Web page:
Mental Discipline Essay

3 03 2014

I began the mental discipline aspect of the Dedicant Path course in late April and continued until early December. Throughout that time I usually meditated once per week but sometimes managed three or four times. My average was twice a week. One of the key lessons I learned was there are many different types of meditations and ways to meditate and I experimented with a wide variety. I started off trying to do ten minute sitting meditations focused on my breathing. After each breath I counted a number, going from 1 up to 10 and then I counted back down to 1. I felt I achieved some success using this method and usually found myself feeling calmer afterwards. Later I increased this to 15 minutes (or 20 minutes when outside).

The next method I tried from week five onwards was the Two Powers meditation. This took about ten minutes. I found this very difficult as I struggle to visualise things. I didn’t really enjoy it but persisted with the method for most of the time. Despite this, I don’t feel I really made any progress in this area.

Most of the time I meditated inside but I also tried to add 20 minutes of sitting meditation focused on my breath when I went to spend time out in nature each week. This helped me be more disciplined about it, but distractions were a real problem. I enjoyed meditating outside and feeling nature all around me – the birds singing, the sun or wind on my face e.t.c. When meditating inside, I would sit in front of my altar and often do a short devotion before beginning meditation.

One of the highlights for me was that the mental discipline requirement inspired me to go on a weekend trip to stay at a local Buddhist monastery. While there, I did 5 periods of hour long meditation sessions (focused on my breath) as well as a couple of walking meditation (mindfulness) sessions. These were the longest period of time I had done meditation and I felt they were very beneficial. By the end of this weekend, I was finding it easier to focus and keep my mind clear for longer periods. I enjoyed meditating in the dark as it provided for a more calming atmosphere. During the year I also experimented with metta (loving-kindness) meditation and found that to be quite peaceful and even emotional, although the visualisation aspect was difficult as usual.

Towards the end of the period, I took part in Exeter University’s Stoic Week which recommended several ancient mental discipline practices from Stoicism. These included planning and reviewing one’s day, contemplating the vastness of the universe and visualising how one would deal with difficult situations or people which might arise during the day. I found these to be very worthwhile exercises and probably the most useful mental disciplines I had tried. The big benefit I found from these Stoic meditation exercises was that, even in the space of a week, I became more calm in my daily life and less frustrated when negative situations arose.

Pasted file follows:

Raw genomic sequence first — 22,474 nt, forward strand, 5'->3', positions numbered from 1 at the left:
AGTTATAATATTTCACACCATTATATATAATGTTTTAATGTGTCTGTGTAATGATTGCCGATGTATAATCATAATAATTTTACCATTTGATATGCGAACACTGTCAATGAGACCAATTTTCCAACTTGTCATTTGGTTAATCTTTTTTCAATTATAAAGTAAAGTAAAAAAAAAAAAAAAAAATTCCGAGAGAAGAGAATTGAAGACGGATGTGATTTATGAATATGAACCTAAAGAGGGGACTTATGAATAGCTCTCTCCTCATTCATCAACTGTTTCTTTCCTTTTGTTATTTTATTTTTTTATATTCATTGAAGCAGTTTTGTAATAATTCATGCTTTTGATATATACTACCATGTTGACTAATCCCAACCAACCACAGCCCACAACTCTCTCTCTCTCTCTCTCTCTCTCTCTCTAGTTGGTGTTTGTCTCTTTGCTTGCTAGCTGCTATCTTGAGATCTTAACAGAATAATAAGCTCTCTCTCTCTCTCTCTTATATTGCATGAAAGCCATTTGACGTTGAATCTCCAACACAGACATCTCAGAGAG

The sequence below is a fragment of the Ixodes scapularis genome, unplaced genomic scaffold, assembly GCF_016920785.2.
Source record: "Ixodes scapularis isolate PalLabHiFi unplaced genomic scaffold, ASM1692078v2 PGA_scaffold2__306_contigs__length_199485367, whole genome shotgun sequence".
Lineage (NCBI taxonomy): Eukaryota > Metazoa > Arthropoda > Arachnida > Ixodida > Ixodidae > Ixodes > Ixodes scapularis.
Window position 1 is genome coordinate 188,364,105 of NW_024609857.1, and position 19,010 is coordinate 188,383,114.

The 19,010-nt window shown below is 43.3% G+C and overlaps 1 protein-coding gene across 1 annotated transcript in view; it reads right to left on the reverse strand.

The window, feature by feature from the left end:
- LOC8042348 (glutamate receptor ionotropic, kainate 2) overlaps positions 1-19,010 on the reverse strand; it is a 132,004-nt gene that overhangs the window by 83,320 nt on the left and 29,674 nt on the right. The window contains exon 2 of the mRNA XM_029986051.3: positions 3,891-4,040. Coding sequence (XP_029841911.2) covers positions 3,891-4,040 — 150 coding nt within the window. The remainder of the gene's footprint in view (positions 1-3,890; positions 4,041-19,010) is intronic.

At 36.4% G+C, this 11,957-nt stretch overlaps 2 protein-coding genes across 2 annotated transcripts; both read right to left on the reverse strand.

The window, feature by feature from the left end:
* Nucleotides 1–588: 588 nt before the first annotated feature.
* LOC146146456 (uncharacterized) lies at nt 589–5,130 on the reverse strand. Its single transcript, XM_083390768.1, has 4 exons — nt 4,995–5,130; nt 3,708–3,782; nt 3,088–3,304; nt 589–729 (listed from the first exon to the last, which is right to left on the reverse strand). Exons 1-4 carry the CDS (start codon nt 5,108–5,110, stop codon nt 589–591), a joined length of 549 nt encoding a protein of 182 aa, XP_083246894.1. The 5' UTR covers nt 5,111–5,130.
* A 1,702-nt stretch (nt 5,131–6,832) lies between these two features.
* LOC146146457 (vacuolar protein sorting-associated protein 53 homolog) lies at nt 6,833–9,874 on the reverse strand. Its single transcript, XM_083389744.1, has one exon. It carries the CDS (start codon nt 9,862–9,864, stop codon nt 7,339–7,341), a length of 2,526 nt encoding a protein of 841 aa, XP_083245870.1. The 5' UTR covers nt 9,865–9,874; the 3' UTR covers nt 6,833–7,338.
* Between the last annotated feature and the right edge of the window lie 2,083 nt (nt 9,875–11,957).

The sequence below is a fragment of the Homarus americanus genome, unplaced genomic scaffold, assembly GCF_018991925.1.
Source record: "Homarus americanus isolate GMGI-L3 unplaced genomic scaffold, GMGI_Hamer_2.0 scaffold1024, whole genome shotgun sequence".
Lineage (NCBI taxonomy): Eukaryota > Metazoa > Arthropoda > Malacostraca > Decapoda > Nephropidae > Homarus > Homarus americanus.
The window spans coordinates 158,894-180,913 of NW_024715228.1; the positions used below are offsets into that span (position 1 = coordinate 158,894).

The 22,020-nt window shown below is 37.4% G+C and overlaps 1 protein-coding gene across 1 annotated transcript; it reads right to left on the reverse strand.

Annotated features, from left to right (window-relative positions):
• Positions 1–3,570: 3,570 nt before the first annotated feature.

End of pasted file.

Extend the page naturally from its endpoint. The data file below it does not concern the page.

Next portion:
I never managed to develop a consistent daily or weekly routine and so I learned that discipline is something I need to improve. Rather, I tended to meditate when I remembered. The other big problem I had was posture, which probably contributed to my lack of enjoyment of the practice. During the first few weeks, my back was in a lot of pain throughout the meditation sessions but eventually I learned that it was because I wasn’t properly pivoting my pelvis. Once I had solved that issue the back pain went away and it was easier to focus. However, I also found myself regularly slouching during meditation practice and this issue has not been resolved. A Buddhist monk in the monastery I visited suggested taking up Tai Chi, but essentially this problem is down to the fact that I slouch so much in daily life.

Despite the many setbacks during these attempts at meditation, I learned a lot of different methods and discovered verious things about myself. I am not sure whether it helped me grow spiritually, however by the end of the period I had come to the conclusion that my focus needed to be on regular devotionals and perhaps some stoic practices rather than the breathing or two powers meditation as a mental discipline practice. I still want to learn to develop a disciplined meditation practice so I will try again in future, however I think part of the issue is the need to have a clear reason or goal to carry it out. I have discovered that I can meditate for reasonably long periods if I put my mind to it, but its having that initial desire or reason to prompt me to start each time. In future, I would like to explore mantra meditation and trance to see how I get on with those. Overall I think I tried hard to meet this requirement but, while it was an interesting and educational experience, it certainly wasn’t my favourite part of the course.